Well, nucs are expensive and as demand goes up, supply stays flat, and beekeepers are breeding better quality bees, prices will go up. Most local nucs were between $125-$150 last year. Will they survive the winter? Who knows. It’s always a gamble, but your chances are better with bees that have acclimated to the local climate.
Availability can also be a frustration. Local beekeepers sell a limited number of nucs each year (based on their own population), so some years they are hard to get. Usually you need to order nucs earlier than packages. I’ve heard some people have already sold out of nucs for the spring and it’s only January 4!
If you are interested in ordering nucs here are a couple of great resources:
For SW Michigan beekeepers (Kalamazoo Bee Club)
Beekeepers around the state (Northern Bee Network)
Two or three years ago I saw Meghan Milbrath speak at the Kalamazoo Bee Club’s bee school and she showed data to suggest that nucleus hives survived winters the best, packages the worst, and package bees re-queen with local queens did only slightly worse than nucs. This provides you with another option: buy packages and re-queen with a local queen. In the end, this might cost as much as a nuc: $100 for the package and $20-$25 for a queen, but you can do it hive by hive. Some beekeepers will sell queen cells for much cheaper, so you can go that route and let the bees raise the queen.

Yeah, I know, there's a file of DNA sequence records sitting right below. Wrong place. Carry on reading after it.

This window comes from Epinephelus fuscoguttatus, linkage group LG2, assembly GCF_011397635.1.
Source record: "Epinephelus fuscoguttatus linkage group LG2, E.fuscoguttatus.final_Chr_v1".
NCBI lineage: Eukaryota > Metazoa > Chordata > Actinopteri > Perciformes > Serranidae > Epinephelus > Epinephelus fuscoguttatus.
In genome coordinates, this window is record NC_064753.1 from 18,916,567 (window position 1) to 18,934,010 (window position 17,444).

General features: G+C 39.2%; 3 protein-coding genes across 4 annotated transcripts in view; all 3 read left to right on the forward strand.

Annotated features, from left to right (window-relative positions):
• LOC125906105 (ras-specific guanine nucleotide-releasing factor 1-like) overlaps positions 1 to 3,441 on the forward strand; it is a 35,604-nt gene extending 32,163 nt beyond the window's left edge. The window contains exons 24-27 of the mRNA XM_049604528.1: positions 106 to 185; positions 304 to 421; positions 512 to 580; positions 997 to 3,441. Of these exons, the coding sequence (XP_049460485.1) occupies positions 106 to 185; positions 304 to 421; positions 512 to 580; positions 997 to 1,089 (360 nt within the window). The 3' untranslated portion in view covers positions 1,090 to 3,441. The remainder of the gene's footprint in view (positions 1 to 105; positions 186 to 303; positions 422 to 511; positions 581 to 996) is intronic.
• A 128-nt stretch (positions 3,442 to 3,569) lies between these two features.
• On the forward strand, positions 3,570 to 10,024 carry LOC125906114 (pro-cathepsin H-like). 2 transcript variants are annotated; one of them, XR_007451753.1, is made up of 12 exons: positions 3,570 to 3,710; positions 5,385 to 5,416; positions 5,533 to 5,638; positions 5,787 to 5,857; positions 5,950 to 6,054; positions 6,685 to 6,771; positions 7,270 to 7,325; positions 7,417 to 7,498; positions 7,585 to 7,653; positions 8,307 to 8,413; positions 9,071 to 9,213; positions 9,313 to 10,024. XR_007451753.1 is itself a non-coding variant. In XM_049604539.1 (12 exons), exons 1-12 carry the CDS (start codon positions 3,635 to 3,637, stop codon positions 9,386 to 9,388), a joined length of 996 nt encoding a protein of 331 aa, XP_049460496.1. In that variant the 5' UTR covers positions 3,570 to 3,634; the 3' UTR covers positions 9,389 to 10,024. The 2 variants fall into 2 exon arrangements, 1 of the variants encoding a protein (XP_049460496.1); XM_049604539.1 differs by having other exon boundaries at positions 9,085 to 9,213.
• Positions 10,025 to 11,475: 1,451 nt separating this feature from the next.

Catch a swarm
If you put your name out there and keep an eye on beekeeping Facebook pages, you might be able to catch a swarm. Anyone who has ever met and spoke with me for more than 5 minutes knows I’m a beekeeper and last year my Facebook inbox was flooded with friends asking me if the flying pests on their back porch were bees or wasps. Most the time they were wasps, but twice they were honeybees and one of the times we were able to capture the swarm!
Nuc vs. Package: A Side-by-Side Comparison
Availability may be limited
Survivor stock / local stock
Ability to find concious breeders (mite-resitance, variety, hardiness, etc)
Supports a local beekeeper
Form a connection with an experienced keeper
Easy to find and easy to order
Easy to order large quantities
Pick-up may require travel
Commercial bees (may carry stress, disease or mites)
Supports commercial pollination